Pending before the Court are cross motions for summary judgment. Plaintiffs seek a declaratory judgment that the BLM's approval of the Stone Cabin Seismic Project is unlawful, and ask the Court to vacate and remand the BLM's decision. Federal Defendant BLM cross-moved for summary judgment, and the motion was joined by Intervenor Bill Barrett Corporation ("BBC"),*fn1 and Intervenors the Utah Division of Oil, Gas and Mining, the Utah School and Institutional Trust Lands Administration, and Carbon County, Utah (collectively "Utah Intervenors"). Upon careful consideration of the motions, the responses and replies thereto, the oral arguments of counsel, the entire record herein, as well as the governing statutory and case law, and for the following reasons, it is by the Court hereby ORDERED that the plaintiffs' motion for summary judgment is DENIED; and it is FURTHER ORDERED that defendants'/intervenors' motion for summary judgment is GRANTED.

  A. Factual Background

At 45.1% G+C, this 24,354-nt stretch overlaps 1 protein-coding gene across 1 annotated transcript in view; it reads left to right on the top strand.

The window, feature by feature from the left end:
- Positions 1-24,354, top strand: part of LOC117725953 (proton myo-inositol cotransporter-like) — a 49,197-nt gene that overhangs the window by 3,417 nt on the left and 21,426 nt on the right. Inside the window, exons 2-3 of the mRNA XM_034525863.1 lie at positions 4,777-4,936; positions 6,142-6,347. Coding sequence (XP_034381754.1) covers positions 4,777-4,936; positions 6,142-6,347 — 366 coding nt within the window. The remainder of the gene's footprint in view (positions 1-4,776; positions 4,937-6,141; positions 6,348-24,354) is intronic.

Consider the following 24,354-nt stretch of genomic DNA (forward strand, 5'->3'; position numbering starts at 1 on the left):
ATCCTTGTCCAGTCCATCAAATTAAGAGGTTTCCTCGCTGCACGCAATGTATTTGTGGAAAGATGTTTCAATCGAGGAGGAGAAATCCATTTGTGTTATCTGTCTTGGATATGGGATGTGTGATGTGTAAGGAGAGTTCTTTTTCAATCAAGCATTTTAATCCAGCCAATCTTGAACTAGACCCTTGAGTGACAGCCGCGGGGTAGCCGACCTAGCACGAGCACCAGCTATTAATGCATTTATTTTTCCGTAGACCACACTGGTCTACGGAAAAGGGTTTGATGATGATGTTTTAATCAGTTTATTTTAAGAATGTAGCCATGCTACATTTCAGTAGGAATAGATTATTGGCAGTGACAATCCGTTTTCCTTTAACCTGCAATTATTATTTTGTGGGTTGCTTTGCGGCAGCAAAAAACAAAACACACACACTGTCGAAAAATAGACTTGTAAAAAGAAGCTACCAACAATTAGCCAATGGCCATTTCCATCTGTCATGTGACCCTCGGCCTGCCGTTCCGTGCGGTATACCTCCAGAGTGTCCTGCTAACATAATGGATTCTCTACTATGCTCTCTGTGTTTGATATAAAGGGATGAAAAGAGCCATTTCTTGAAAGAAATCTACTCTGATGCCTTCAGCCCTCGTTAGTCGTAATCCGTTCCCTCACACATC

The Stone Cabin Project proposes to "image surface geologic formations and conditions to aid in determining the possible presence of oil and natural gas resources." FONSI/DR, AR 13. Detection of these resources is accomplished via "seismic reflection methods," which involve "the generation of ground vibrations or seismic waves, and the recording of seismic waves at source points and receiver points that would be located throughout the project area, respectively." Id. The data produced allows geophysicists to evaluate the "potential presence or absence of formations and structures which could contain natural gas or oil." Id. Two main methods are used to generate seismic waves: (1) the "drilling of holes (shot holes) . . . and the detonation of explosives (shots) placed in the shot holes," and (2) mechanical techniques referred to as vibroseis. FONSI/DR, AR 13-14. Where shot holes are used, "buggy drills" and "heliportable drills" will drill holes to a depth of approximately 50 feet; the detonation of explosives placed in the bottom of the holes will generate ground vibrations recordable by geophysicists. Where vibroseis is used, vibrator buggies, working in pairs and each weighing about 62,000 pounds, will vibrate the ground at designated source points for time periods of "a few seconds to several minutes;" again, the sound waves reflecting from underground rock formations will generate recordable data used to locate gas and oil resources. See Bill Barrett Corporation Stone Cabin 3D Seismic Survey Project Environmental Assessment ("EA"), AR 112, AR 130; FONSI/DR, AR 13. Within a single source point, the buggies may vibrate at up to ten stops, each four feet apart, and then proceed to the next source point. EA, AR 112.